Check out Jamie Schrader’s article in MD Update magazine. This valuable message isn’t just for doctors.

BY James M. Schrader
March 1, 2019

Everybody’s Business is Nobody’s Business

As a healthcare professional, a high probability exists that you now own, have owned, or will own a condominium. Most certainly you will be pitched the opportunity to buy one. Your condominium ownership might involve medical office space for your practice, a vacation unit elsewhere, or possibly student housing for a child attending college. While your experience as a condominium owner may provide years of enjoyment, yielding an attractive long-term investment in an appreciating asset, we commercial real estate professionals have seen first-hand the awkwardness, risks, litigation, and loss in property value that can occur when “Everybody’s Business is Nobody’s Business.” So instead of caveat emptor, we recommend, “Let the buyer be knowledgeable and informed.”

Who is in Control?

Answer: Not you. When you purchase a condominium, you become a minority owner willingly ceding control to the association, and its bylaws, in which you have a fractional voting interest. In a well-run condominium association of like-minded owners who get along, everything runs smoothly. However, unlike your personal residence where you pay the bills and call the shots on landscaping, maintenance and repairs, paint colors, and the selection of contractors and how to pay for them, you are one of many involved in the decision process. Trickier still are properties with only a few units, such as a medical office buildings, where one owner or alliance of owners ends up in a majority position and your role is relegated to writing checks with no say over the process.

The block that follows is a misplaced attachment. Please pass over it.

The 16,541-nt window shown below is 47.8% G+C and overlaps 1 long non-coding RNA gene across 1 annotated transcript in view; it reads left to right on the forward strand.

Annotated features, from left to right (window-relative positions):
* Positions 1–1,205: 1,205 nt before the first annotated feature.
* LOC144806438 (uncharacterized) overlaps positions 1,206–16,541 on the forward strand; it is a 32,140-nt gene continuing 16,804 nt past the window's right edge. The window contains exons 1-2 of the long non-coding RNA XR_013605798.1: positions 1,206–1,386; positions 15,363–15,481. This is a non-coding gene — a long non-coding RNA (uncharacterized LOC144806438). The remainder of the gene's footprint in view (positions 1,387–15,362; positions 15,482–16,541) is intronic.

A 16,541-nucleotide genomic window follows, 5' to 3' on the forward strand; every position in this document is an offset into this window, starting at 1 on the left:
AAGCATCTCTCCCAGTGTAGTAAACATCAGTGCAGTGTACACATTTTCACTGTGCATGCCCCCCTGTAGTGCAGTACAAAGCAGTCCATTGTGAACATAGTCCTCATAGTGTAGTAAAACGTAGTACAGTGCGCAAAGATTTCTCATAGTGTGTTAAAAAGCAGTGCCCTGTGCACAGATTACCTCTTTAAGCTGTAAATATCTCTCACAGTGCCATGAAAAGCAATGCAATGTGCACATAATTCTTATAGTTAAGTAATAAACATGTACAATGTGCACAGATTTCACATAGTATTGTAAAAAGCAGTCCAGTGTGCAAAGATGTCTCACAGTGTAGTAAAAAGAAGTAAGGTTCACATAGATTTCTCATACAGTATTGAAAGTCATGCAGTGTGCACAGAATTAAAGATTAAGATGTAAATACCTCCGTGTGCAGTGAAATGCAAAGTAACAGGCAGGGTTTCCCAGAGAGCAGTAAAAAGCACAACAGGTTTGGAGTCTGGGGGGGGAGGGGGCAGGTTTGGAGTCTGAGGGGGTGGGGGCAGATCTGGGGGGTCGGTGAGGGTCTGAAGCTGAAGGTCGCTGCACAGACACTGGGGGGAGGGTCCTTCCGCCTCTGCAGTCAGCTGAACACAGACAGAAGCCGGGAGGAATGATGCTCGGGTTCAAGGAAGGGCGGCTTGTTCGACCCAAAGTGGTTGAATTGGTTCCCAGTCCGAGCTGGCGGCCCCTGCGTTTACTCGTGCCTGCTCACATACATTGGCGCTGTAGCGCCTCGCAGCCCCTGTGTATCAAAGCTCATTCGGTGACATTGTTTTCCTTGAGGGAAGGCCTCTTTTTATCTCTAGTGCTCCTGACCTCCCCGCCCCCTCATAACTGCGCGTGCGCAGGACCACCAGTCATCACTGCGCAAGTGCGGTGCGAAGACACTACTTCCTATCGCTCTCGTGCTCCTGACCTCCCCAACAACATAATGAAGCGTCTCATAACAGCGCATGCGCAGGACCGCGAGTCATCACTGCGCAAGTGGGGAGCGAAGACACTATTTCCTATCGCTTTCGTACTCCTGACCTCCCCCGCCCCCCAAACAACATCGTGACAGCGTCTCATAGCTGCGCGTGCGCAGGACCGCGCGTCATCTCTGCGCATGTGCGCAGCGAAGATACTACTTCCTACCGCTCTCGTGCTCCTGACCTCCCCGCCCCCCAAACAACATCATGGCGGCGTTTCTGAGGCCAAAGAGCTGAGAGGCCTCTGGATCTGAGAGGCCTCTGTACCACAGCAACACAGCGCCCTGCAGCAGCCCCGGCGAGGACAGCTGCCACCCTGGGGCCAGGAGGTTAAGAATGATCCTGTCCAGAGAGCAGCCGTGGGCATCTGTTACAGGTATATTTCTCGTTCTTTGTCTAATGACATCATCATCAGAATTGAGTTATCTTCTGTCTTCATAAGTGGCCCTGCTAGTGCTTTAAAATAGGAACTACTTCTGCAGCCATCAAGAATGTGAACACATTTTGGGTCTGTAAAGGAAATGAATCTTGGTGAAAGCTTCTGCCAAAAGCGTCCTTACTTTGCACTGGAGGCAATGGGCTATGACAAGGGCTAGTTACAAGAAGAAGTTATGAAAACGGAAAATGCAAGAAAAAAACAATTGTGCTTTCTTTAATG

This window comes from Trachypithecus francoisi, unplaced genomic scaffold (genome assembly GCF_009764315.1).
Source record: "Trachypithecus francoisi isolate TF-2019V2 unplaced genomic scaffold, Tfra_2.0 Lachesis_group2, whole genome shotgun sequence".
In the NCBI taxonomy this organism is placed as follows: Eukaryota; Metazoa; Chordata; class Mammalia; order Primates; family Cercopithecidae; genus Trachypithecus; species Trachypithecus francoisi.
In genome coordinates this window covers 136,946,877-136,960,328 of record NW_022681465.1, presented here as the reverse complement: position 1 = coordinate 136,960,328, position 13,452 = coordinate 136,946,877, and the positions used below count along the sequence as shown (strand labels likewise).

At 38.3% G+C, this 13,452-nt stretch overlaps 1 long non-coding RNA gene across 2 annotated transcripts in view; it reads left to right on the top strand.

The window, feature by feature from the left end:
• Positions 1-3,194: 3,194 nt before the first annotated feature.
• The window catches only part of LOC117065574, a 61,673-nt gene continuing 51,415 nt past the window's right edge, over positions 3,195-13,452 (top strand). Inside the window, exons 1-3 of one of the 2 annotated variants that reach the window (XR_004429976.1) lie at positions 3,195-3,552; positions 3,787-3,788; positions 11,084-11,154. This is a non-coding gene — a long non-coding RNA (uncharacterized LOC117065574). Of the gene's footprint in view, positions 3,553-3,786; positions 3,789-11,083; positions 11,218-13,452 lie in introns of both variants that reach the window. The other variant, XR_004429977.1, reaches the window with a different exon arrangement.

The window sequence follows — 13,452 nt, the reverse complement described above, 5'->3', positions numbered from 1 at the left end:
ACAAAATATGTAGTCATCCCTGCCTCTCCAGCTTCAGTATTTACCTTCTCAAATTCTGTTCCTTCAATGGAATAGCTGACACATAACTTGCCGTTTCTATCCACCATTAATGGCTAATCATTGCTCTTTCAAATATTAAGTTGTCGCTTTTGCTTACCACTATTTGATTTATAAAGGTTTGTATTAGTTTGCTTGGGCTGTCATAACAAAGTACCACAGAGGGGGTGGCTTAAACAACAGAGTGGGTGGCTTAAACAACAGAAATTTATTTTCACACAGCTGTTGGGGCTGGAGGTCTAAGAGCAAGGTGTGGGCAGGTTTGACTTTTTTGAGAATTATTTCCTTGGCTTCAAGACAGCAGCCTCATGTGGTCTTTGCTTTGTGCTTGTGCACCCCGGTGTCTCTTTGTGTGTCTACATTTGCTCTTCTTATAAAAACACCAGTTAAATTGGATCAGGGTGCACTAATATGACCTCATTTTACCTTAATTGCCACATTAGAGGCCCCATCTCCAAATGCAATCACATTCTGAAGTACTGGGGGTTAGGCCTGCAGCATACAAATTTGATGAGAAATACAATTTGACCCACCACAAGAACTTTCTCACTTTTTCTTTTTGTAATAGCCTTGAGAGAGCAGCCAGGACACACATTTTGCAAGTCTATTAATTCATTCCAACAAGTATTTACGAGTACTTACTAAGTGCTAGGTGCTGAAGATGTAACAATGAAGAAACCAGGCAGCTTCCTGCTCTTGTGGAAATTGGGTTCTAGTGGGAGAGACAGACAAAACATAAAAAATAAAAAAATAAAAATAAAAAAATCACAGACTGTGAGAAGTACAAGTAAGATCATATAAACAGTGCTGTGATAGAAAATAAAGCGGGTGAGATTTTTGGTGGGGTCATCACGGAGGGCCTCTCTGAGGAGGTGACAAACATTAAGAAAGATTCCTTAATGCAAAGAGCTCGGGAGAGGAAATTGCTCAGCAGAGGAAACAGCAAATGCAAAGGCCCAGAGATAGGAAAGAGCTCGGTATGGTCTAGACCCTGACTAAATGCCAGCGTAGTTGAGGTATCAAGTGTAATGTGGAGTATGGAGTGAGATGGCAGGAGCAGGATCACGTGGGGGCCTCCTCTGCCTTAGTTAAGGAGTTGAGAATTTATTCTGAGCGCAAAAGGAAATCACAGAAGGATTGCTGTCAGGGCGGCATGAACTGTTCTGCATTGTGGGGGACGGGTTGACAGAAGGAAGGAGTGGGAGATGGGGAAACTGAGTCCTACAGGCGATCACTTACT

In our experience, lack of control and the element of minority ownership, in many but not all cases, adversely impacts the marketability and value of an office building. We advise that prospective buyers of a condominium unit interview and interact with as many owners as possible before investing. You should attempt to determine if the association is well-run and functioning properly, as well as whether the fit is right, just as you would in assessing whether you wanted to practice medicine in partnership with others.

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